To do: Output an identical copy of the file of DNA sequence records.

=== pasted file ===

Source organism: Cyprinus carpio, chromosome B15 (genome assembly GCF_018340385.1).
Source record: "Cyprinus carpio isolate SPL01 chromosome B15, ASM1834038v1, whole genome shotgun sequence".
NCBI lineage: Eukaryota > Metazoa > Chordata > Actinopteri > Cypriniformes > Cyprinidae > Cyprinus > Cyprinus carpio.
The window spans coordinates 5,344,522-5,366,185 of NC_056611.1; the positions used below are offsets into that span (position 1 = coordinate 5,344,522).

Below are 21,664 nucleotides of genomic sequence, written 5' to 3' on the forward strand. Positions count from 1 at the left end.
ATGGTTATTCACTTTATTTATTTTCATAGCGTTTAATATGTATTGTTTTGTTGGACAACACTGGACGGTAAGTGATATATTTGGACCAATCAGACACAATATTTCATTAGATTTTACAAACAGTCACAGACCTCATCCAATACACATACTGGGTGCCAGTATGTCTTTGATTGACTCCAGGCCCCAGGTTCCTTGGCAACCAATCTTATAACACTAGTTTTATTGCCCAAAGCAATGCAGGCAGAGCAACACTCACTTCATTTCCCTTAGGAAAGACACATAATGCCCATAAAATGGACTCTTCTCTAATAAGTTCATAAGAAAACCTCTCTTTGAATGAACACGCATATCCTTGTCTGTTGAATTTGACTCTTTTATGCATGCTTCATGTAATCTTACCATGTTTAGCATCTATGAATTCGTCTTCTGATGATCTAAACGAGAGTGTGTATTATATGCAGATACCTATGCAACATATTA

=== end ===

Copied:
Source organism: Cyprinus carpio, chromosome B15 (genome assembly GCF_018340385.1).
Source record: "Cyprinus carpio isolate SPL01 chromosome B15, ASM1834038v1, whole genome shotgun sequence".
NCBI lineage: Eukaryota > Metazoa > Chordata > Actinopteri > Cypriniformes > Cyprinidae > Cyprinus > Cyprinus carpio.
The window spans coordinates 5,344,522-5,366,185 of NC_056611.1; the positions used below are offsets into that span (position 1 = coordinate 5,344,522).

Below are 21,664 nucleotides of genomic sequence, written 5' to 3' on the forward strand. Positions count from 1 at the left end.
ATGGTTATTCACTTTATTTATTTTCATAGCGTTTAATATGTATTGTTTTGTTGGACAACACTGGACGGTAAGTGATATATTTGGACCAATCAGACACAATATTTCATTAGATTTTACAAACAGTCACAGACCTCATCCAATACACATACTGGGTGCCAGTATGTCTTTGATTGACTCCAGGCCCCAGGTTCCTTGGCAACCAATCTTATAACACTAGTTTTATTGCCCAAAGCAATGCAGGCAGAGCAACACTCACTTCATTTCCCTTAGGAAAGACACATAATGCCCATAAAATGGACTCTTCTCTAATAAGTTCATAAGAAAACCTCTCTTTGAATGAACACGCATATCCTTGTCTGTTGAATTTGACTCTTTTATGCATGCTTCATGTAATCTTACCATGTTTAGCATCTATGAATTCGTCTTCTGATGATCTAAACGAGAGTGTGTATTATATGCAGATACCTATGCAACATATTA